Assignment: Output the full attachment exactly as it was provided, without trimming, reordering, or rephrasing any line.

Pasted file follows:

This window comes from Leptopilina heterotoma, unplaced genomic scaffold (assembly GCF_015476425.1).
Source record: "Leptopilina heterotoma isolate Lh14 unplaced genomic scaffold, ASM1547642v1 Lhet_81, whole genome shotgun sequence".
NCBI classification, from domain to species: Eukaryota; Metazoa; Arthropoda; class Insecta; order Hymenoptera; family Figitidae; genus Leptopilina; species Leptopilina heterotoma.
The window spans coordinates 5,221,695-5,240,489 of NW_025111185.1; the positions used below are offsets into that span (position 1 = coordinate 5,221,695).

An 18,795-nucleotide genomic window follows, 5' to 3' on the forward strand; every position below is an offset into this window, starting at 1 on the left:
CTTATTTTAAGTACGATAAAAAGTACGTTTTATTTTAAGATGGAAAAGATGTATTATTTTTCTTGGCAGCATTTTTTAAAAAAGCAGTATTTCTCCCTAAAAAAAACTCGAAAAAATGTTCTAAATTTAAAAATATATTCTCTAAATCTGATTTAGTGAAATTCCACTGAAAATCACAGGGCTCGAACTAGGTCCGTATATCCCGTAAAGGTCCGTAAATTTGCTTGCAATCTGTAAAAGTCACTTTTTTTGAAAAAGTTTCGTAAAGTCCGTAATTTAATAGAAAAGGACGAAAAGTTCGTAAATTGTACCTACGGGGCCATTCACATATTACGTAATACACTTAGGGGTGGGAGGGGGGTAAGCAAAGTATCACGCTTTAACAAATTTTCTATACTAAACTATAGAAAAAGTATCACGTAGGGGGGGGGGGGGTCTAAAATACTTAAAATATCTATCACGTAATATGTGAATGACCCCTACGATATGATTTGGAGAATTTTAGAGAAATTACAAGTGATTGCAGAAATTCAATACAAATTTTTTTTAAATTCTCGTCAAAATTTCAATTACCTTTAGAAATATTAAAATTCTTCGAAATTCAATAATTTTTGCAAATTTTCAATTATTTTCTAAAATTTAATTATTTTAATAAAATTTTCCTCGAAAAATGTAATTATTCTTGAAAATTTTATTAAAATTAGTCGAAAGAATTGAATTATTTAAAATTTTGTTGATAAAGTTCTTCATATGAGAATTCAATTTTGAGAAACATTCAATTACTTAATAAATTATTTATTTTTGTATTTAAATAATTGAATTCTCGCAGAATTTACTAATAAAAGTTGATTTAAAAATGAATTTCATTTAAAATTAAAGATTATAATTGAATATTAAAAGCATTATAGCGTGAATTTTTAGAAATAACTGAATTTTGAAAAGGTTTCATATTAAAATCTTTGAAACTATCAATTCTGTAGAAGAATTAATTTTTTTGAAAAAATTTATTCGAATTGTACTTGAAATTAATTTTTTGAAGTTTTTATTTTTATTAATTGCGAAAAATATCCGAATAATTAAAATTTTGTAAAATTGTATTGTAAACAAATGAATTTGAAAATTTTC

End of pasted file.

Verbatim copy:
This window comes from Leptopilina heterotoma, unplaced genomic scaffold (assembly GCF_015476425.1).
Source record: "Leptopilina heterotoma isolate Lh14 unplaced genomic scaffold, ASM1547642v1 Lhet_81, whole genome shotgun sequence".
NCBI classification, from domain to species: Eukaryota; Metazoa; Arthropoda; class Insecta; order Hymenoptera; family Figitidae; genus Leptopilina; species Leptopilina heterotoma.
The window spans coordinates 5,221,695-5,240,489 of NW_025111185.1; the positions used below are offsets into that span (position 1 = coordinate 5,221,695).

An 18,795-nucleotide genomic window follows, 5' to 3' on the forward strand; every position below is an offset into this window, starting at 1 on the left:
CTTATTTTAAGTACGATAAAAAGTACGTTTTATTTTAAGATGGAAAAGATGTATTATTTTTCTTGGCAGCATTTTTTAAAAAAGCAGTATTTCTCCCTAAAAAAAACTCGAAAAAATGTTCTAAATTTAAAAATATATTCTCTAAATCTGATTTAGTGAAATTCCACTGAAAATCACAGGGCTCGAACTAGGTCCGTATATCCCGTAAAGGTCCGTAAATTTGCTTGCAATCTGTAAAAGTCACTTTTTTTGAAAAAGTTTCGTAAAGTCCGTAATTTAATAGAAAAGGACGAAAAGTTCGTAAATTGTACCTACGGGGCCATTCACATATTACGTAATACACTTAGGGGTGGGAGGGGGGTAAGCAAAGTATCACGCTTTAACAAATTTTCTATACTAAACTATAGAAAAAGTATCACGTAGGGGGGGGGGGGGTCTAAAATACTTAAAATATCTATCACGTAATATGTGAATGACCCCTACGATATGATTTGGAGAATTTTAGAGAAATTACAAGTGATTGCAGAAATTCAATACAAATTTTTTTTAAATTCTCGTCAAAATTTCAATTACCTTTAGAAATATTAAAATTCTTCGAAATTCAATAATTTTTGCAAATTTTCAATTATTTTCTAAAATTTAATTATTTTAATAAAATTTTCCTCGAAAAATGTAATTATTCTTGAAAATTTTATTAAAATTAGTCGAAAGAATTGAATTATTTAAAATTTTGTTGATAAAGTTCTTCATATGAGAATTCAATTTTGAGAAACATTCAATTACTTAATAAATTATTTATTTTTGTATTTAAATAATTGAATTCTCGCAGAATTTACTAATAAAAGTTGATTTAAAAATGAATTTCATTTAAAATTAAAGATTATAATTGAATATTAAAAGCATTATAGCGTGAATTTTTAGAAATAACTGAATTTTGAAAAGGTTTCATATTAAAATCTTTGAAACTATCAATTCTGTAGAAGAATTAATTTTTTTGAAAAAATTTATTCGAATTGTACTTGAAATTAATTTTTTGAAGTTTTTATTTTTATTAATTGCGAAAAATATCCGAATAATTAAAATTTTGTAAAATTGTATTGTAAACAAATGAATTTGAAAATTTTC